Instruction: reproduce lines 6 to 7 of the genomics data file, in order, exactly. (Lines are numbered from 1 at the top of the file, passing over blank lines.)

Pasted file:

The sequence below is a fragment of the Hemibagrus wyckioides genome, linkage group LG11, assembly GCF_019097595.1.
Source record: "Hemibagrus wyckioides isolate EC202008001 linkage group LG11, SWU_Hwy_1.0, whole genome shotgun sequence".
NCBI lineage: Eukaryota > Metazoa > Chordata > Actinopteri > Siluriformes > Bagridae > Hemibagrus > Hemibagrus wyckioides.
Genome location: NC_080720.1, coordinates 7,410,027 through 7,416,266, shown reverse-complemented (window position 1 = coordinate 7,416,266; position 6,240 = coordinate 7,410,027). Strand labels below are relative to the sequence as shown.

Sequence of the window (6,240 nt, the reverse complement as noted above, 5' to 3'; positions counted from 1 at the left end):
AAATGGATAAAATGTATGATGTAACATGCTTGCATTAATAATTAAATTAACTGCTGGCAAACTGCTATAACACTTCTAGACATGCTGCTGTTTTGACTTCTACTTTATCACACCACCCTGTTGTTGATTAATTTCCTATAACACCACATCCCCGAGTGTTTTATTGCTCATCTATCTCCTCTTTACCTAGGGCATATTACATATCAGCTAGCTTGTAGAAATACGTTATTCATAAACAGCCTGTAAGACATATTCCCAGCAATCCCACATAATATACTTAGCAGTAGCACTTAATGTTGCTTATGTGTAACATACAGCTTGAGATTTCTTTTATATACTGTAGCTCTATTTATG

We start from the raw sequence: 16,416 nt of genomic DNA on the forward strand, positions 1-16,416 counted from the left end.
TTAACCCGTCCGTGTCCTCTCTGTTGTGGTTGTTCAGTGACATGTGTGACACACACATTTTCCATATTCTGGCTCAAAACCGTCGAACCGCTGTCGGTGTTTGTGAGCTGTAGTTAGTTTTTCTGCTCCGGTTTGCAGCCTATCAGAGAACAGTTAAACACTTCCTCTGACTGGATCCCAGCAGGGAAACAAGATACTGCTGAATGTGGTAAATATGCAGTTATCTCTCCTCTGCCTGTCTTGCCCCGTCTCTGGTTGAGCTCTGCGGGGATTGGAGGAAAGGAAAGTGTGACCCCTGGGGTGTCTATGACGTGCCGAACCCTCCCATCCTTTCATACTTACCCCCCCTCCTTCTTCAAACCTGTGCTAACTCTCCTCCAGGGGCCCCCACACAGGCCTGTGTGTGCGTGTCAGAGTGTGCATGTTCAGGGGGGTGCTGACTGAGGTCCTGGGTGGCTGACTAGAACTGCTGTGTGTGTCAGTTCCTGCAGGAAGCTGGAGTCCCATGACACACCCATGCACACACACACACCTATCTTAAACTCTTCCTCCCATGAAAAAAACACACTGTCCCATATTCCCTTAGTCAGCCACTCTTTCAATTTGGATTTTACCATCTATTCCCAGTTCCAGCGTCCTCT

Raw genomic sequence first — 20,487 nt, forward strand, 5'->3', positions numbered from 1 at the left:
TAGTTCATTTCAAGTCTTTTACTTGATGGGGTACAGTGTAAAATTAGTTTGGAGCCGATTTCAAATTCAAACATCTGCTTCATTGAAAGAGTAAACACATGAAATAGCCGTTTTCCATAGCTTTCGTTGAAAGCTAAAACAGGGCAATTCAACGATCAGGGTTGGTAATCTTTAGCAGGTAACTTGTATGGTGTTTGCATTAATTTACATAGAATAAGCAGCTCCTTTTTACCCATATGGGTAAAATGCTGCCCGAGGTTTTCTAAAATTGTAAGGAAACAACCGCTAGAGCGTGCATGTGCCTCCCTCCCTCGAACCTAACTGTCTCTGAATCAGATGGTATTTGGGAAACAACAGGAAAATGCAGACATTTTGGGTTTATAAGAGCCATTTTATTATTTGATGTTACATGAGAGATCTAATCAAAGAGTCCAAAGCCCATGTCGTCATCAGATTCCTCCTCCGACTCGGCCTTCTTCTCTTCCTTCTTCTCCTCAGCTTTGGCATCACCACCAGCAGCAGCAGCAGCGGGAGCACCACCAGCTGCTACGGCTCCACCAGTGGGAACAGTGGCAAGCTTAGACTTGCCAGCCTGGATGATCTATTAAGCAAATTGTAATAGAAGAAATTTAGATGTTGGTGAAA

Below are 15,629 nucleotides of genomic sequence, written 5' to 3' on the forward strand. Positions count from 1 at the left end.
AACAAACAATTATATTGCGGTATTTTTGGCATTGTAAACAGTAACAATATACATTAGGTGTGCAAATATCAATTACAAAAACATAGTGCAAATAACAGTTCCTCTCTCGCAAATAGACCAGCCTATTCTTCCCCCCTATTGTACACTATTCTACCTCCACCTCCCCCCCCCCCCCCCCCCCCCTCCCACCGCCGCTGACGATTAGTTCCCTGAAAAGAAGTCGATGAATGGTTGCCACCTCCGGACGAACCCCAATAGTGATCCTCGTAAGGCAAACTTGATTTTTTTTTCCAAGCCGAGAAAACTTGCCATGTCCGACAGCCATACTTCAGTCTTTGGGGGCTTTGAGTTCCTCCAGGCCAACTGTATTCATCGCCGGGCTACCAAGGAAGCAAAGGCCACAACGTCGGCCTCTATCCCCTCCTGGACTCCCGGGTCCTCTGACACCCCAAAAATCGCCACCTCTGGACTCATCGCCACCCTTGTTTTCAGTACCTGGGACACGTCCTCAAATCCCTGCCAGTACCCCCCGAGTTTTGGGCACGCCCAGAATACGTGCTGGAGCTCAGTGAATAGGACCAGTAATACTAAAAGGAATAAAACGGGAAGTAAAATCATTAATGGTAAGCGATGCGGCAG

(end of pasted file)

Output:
AAATGGATAAAATGTATGATGTAACATGCTTGCATTAATAATTAAATTAACTGCTGGCAAACTGCTATAACACTTCTAGACATGCTGCTGTTTTGACTTCTACTTTATCACACCACCCTGTTGTTGATTAATTTCCTATAACACCACATCCCCGAGTGTTTTATTGCTCATCTATCTCCTCTTTACCTAGGGCATATTACATATCAGCTAGCTTGTAGAAATACGTTATTCATAAACAGCCTGTAAGACATATTCCCAGCAATCCCACATAATATACTTAGCAGTAGCACTTAATGTTGCTTATGTGTAACATACAGCTTGAGATTTCTTTTATATACTGTAGCTCTATTTATG

We start from the raw sequence: 16,416 nt of genomic DNA on the forward strand, positions 1-16,416 counted from the left end.